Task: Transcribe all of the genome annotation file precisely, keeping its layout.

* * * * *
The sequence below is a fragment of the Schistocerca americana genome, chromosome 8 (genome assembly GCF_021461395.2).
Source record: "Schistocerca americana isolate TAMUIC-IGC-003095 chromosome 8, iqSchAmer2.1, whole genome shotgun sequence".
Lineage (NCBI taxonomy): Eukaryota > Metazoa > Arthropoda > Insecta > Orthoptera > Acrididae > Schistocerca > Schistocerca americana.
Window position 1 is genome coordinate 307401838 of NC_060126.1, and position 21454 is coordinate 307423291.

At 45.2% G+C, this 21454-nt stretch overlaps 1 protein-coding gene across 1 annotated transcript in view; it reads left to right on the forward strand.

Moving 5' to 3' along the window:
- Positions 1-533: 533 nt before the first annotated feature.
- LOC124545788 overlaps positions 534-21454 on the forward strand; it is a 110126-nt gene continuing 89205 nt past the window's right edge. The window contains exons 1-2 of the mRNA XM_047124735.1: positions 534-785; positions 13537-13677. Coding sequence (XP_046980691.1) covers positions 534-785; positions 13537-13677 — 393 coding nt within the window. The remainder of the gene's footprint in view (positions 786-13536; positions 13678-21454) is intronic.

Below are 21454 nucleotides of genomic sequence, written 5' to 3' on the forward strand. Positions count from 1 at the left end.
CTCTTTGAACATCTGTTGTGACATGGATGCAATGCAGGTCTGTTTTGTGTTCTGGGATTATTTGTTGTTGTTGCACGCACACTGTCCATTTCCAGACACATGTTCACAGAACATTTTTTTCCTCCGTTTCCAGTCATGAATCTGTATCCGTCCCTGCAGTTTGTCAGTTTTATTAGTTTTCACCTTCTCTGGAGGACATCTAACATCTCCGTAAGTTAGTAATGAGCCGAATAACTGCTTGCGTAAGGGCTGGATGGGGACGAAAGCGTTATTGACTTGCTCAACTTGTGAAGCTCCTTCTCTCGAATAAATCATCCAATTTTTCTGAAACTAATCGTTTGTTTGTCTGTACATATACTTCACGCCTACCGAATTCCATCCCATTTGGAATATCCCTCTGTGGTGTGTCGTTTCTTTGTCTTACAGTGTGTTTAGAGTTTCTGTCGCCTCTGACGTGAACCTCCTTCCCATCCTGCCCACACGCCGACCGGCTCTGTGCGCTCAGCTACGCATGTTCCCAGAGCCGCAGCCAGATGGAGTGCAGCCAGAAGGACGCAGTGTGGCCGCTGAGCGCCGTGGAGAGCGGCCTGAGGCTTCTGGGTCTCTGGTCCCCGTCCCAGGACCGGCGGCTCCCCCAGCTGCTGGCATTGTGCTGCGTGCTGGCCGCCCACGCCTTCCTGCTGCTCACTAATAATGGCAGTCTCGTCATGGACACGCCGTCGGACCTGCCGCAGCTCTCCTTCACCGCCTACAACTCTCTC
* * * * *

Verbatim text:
The sequence below is a fragment of the Schistocerca americana genome, chromosome 8 (genome assembly GCF_021461395.2).
Source record: "Schistocerca americana isolate TAMUIC-IGC-003095 chromosome 8, iqSchAmer2.1, whole genome shotgun sequence".
Lineage (NCBI taxonomy): Eukaryota > Metazoa > Arthropoda > Insecta > Orthoptera > Acrididae > Schistocerca > Schistocerca americana.
Window position 1 is genome coordinate 307401838 of NC_060126.1, and position 21454 is coordinate 307423291.

At 45.2% G+C, this 21454-nt stretch overlaps 1 protein-coding gene across 1 annotated transcript in view; it reads left to right on the forward strand.

Moving 5' to 3' along the window:
- Positions 1-533: 533 nt before the first annotated feature.
- LOC124545788 overlaps positions 534-21454 on the forward strand; it is a 110126-nt gene continuing 89205 nt past the window's right edge. The window contains exons 1-2 of the mRNA XM_047124735.1: positions 534-785; positions 13537-13677. Coding sequence (XP_046980691.1) covers positions 534-785; positions 13537-13677 — 393 coding nt within the window. The remainder of the gene's footprint in view (positions 786-13536; positions 13678-21454) is intronic.

Below are 21454 nucleotides of genomic sequence, written 5' to 3' on the forward strand. Positions count from 1 at the left end.
CTCTTTGAACATCTGTTGTGACATGGATGCAATGCAGGTCTGTTTTGTGTTCTGGGATTATTTGTTGTTGTTGCACGCACACTGTCCATTTCCAGACACATGTTCACAGAACATTTTTTTCCTCCGTTTCCAGTCATGAATCTGTATCCGTCCCTGCAGTTTGTCAGTTTTATTAGTTTTCACCTTCTCTGGAGGACATCTAACATCTCCGTAAGTTAGTAATGAGCCGAATAACTGCTTGCGTAAGGGCTGGATGGGGACGAAAGCGTTATTGACTTGCTCAACTTGTGAAGCTCCTTCTCTCGAATAAATCATCCAATTTTTCTGAAACTAATCGTTTGTTTGTCTGTACATATACTTCACGCCTACCGAATTCCATCCCATTTGGAATATCCCTCTGTGGTGTGTCGTTTCTTTGTCTTACAGTGTGTTTAGAGTTTCTGTCGCCTCTGACGTGAACCTCCTTCCCATCCTGCCCACACGCCGACCGGCTCTGTGCGCTCAGCTACGCATGTTCCCAGAGCCGCAGCCAGATGGAGTGCAGCCAGAAGGACGCAGTGTGGCCGCTGAGCGCCGTGGAGAGCGGCCTGAGGCTTCTGGGTCTCTGGTCCCCGTCCCAGGACCGGCGGCTCCCCCAGCTGCTGGCATTGTGCTGCGTGCTGGCCGCCCACGCCTTCCTGCTGCTCACTAATAATGGCAGTCTCGTCATGGACACGCCGTCGGACCTGCCGCAGCTCTCCTTCACCGCCTACAACTCTCTC